3D mammogram latest tool in fight against breast cancer
Article Date: Apr 3, 2013
Lakeside Gets Breakthrough Technology
With almost a quarter of a million women expected to be diagnosed with invasive breast cancer in 2013, Alegent Creighton Health is the only health system in the area to offer the latest screening tool in the fight against breast cancer.
One new study of more than 12,600 women published in Radiology found a 40 percent increase in the detection or identification of invasive cancers with 3D mammography. There was also a drastic reduction in false positives, so fewer women had to be called back for suspicious-looking findings that turn out to be benign.
"The Next Generation"
"This is probably the next generation in mammography," says Katie Mendlick, M.D. The new technology is available exclusively at Alegent Creighton Health Lakeside Hospital and is part of Alegent Creighton Health's continuum of breast care for women—which includes physician exams, 2D mammograms, MRIs, and gammograms.
3D mammography uses high-powered computing to convert up to 15 digital breast images into a stack of very thin layers or slices—building what is essentially a three-dimensional mammogram. A woman's breast will be under compression while the x-ray arm of the machine makes a quick arc over the breast, taking a series of images at a number of angles.
Radiologists can then examine the breast layer by layer and the tissue a millimeter at a time, instead of from the 2-D mammogram's bird's eye view. Dr. Mendlick says this latest advance in breast care allows doctors to "look in between overlapping tissue" and improve their cancer detection rate. "This means a lot for our patients. It shows Alegent Creighton Health's commitment. We were the first to get it—a leader in the region, especially with regard to breast cancer."
Patients who should consider the 3D technology: (1) those who are high risk and previously had breast cancer; (2) patients with a lump; (3) patients with "dense" breasts, as diagnosed by their physician; and (4) those with a family history of breast cancer.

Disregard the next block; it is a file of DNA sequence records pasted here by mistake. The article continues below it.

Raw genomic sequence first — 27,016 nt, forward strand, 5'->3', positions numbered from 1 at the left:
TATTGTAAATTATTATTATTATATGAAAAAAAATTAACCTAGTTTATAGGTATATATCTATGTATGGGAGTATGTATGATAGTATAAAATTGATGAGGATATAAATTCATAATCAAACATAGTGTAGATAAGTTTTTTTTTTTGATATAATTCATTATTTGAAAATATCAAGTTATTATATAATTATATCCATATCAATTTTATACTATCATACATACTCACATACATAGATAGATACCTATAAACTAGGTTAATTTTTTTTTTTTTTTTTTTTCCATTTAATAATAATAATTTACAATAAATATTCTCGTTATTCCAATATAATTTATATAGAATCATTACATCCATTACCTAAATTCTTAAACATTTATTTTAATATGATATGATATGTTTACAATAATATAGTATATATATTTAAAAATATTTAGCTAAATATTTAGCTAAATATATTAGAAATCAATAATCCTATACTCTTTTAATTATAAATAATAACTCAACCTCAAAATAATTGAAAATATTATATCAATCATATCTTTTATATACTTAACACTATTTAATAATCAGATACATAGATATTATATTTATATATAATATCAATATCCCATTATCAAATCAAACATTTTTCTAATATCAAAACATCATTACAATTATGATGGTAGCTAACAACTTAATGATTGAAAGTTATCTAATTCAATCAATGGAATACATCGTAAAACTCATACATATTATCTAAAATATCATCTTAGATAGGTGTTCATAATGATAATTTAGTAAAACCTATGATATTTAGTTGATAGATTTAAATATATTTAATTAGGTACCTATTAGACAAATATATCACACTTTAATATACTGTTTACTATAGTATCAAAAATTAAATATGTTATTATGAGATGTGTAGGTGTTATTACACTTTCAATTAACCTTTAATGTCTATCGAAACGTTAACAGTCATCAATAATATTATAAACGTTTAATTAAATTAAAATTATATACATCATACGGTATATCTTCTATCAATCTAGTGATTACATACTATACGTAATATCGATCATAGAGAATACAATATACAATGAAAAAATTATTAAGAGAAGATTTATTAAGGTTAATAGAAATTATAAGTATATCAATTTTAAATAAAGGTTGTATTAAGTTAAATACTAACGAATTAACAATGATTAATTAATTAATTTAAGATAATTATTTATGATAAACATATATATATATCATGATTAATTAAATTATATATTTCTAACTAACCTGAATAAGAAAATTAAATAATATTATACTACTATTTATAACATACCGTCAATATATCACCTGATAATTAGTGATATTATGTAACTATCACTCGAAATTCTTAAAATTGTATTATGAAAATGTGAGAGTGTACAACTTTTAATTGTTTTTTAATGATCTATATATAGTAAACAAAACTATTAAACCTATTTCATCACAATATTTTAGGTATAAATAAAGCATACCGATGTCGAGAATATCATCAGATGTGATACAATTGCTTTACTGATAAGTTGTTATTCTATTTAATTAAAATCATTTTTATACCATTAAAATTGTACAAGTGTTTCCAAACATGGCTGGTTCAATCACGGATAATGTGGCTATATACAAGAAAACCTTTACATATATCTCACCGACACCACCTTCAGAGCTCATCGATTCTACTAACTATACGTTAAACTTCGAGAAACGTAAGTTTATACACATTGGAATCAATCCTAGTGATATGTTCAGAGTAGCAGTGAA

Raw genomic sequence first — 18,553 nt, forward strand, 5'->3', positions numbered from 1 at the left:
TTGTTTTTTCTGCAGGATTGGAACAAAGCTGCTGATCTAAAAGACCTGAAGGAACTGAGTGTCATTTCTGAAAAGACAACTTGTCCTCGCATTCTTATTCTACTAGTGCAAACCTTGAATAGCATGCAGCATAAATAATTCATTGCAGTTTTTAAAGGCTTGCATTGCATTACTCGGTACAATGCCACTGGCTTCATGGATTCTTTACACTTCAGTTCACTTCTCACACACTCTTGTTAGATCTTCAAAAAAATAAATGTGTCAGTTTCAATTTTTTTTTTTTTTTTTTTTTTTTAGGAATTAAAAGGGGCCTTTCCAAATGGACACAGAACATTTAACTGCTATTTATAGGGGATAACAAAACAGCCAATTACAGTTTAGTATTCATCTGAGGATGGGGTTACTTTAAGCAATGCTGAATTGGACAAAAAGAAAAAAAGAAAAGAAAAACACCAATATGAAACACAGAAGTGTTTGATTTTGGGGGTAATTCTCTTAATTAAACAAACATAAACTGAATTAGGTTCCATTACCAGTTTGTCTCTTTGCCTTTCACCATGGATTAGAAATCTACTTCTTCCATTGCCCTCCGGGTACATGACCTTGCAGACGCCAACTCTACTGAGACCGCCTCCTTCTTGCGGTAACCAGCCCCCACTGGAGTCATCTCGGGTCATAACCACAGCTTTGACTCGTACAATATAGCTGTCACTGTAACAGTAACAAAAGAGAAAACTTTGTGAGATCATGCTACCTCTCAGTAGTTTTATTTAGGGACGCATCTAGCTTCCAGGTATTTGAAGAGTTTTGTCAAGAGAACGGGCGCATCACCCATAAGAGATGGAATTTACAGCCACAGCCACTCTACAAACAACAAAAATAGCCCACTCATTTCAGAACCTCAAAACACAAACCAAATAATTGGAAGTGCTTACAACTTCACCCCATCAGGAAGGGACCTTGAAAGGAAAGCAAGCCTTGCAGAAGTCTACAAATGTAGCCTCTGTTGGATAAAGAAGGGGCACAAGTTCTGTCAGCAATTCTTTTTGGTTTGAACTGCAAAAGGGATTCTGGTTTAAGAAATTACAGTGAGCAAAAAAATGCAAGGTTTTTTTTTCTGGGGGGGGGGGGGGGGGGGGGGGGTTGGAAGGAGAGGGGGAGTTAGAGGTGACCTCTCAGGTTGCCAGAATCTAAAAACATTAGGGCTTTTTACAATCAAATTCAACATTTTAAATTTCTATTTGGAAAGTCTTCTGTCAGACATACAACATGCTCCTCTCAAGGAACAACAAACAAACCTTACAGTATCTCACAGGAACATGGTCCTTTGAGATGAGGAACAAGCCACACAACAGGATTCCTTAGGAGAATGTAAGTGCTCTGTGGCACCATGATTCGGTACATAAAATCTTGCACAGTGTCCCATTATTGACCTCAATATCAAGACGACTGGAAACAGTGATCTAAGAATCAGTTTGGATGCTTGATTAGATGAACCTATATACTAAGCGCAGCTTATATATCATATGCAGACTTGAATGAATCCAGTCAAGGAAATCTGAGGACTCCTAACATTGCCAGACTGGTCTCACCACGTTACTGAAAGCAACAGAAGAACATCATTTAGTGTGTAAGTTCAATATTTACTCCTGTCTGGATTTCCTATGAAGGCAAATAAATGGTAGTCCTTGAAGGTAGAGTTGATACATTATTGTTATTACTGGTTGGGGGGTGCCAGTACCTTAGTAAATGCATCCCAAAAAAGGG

Under FDA guidelines, the 3D test has to be performed in combination with a 2-D mammogram but Dr. Mendlick says the patient "will not notice a difference" and radiation levels are still safely below the American College of Radiology guidelines. The test is so new Dr.Mendlick says insurance companies do not pick up the cost yet.
At this time it is expect that private healthcare insurance, Nebraska Medicaid and Medicare will not pay the additional fees for the new 3D technology. The patient's insurance will be billed for the traditional digital mammogram, but there may be an additional charge of $75 for adding the 3D tomosynthesis technology.
The testing will be available at Lakeside Hospital beginning in mid-March.
Dr. Mendlick says the technology should reduce the number of "callbacks"—where women have to return for follow-up tests after a suspicious first finding--by 30 to 40 percent. "That takes away a lot of the anxiety."
3D mammography has proven so popular—there are only 140 machines in the United States so far—that Dr. Mendlick says hospitals frequently order a second. She says the nearest 3D equipment is in Des Moines and in St. Louis. "There isn't any one perfect technique but we're getting closer. This is our goal—to detect breast cancer early."
Alegent Creighton Health's Continuum of Care
Dr. Mendlick with 3D Mammography Machine
Lakeside Hospital had another first in 2006—the first digital 2-D mammogram for Omaha, which has largely replaced screen film. Dr. Mendlick says digital 2-D is considered the "gold standard" today and works well for most women. The American Cancer Society recommends an annual mammogram starting at age 40.
Alegent Creighton Health also offers MRIs for women at high risk (greater than a 20 percent lifetime risk). The American Cancer Society recommends they get an MRI and a mammogram every year. Yearly MRI screening is not recommended for women whose lifetime risk is less than 15 percent. Another technology—the gammogram—is available at Alegent Creighton Health's Midlands Hospital for patients who are newly diagnosed with breast cancer.
All patients in their 20s and 30s are also urged to get a clinical breast examination at least every three years. Beginning in their 20s, women should do breast self-examination once a month, usually about seven to 10 days after the start of their periods. Dr. Mendlick says women who want help learning how to do a self-exam can contact the Lakeside Breast Health Center at (402) 717-8505.
No matter your age or which screening tool you use, doctors agree that early detection is the best defense against breast cancer because it increases a woman's chances of survival. That's why Alegent Creighton Health is adding one more tool to its continuum of breast care.